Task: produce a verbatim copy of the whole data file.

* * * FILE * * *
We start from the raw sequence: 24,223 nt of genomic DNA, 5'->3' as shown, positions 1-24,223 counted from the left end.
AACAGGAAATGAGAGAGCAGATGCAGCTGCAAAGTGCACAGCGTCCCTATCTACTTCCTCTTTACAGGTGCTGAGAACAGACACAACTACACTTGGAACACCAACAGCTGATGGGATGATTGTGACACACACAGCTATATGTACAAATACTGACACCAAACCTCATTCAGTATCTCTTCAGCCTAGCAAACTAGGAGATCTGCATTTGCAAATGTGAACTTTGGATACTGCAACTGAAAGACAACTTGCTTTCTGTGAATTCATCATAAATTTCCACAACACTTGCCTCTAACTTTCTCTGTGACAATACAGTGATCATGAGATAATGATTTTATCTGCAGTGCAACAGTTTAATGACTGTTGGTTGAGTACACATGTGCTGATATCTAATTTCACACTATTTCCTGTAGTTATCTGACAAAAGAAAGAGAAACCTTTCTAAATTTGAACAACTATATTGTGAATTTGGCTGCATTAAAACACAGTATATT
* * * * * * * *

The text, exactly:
We start from the raw sequence: 24,223 nt of genomic DNA, 5'->3' as shown, positions 1-24,223 counted from the left end.
AACAGGAAATGAGAGAGCAGATGCAGCTGCAAAGTGCACAGCGTCCCTATCTACTTCCTCTTTACAGGTGCTGAGAACAGACACAACTACACTTGGAACACCAACAGCTGATGGGATGATTGTGACACACACAGCTATATGTACAAATACTGACACCAAACCTCATTCAGTATCTCTTCAGCCTAGCAAACTAGGAGATCTGCATTTGCAAATGTGAACTTTGGATACTGCAACTGAAAGACAACTTGCTTTCTGTGAATTCATCATAAATTTCCACAACACTTGCCTCTAACTTTCTCTGTGACAATACAGTGATCATGAGATAATGATTTTATCTGCAGTGCAACAGTTTAATGACTGTTGGTTGAGTACACATGTGCTGATATCTAATTTCACACTATTTCCTGTAGTTATCTGACAAAAGAAAGAGAAACCTTTCTAAATTTGAACAACTATATTGTGAATTTGGCTGCATTAAAACACAGTATATT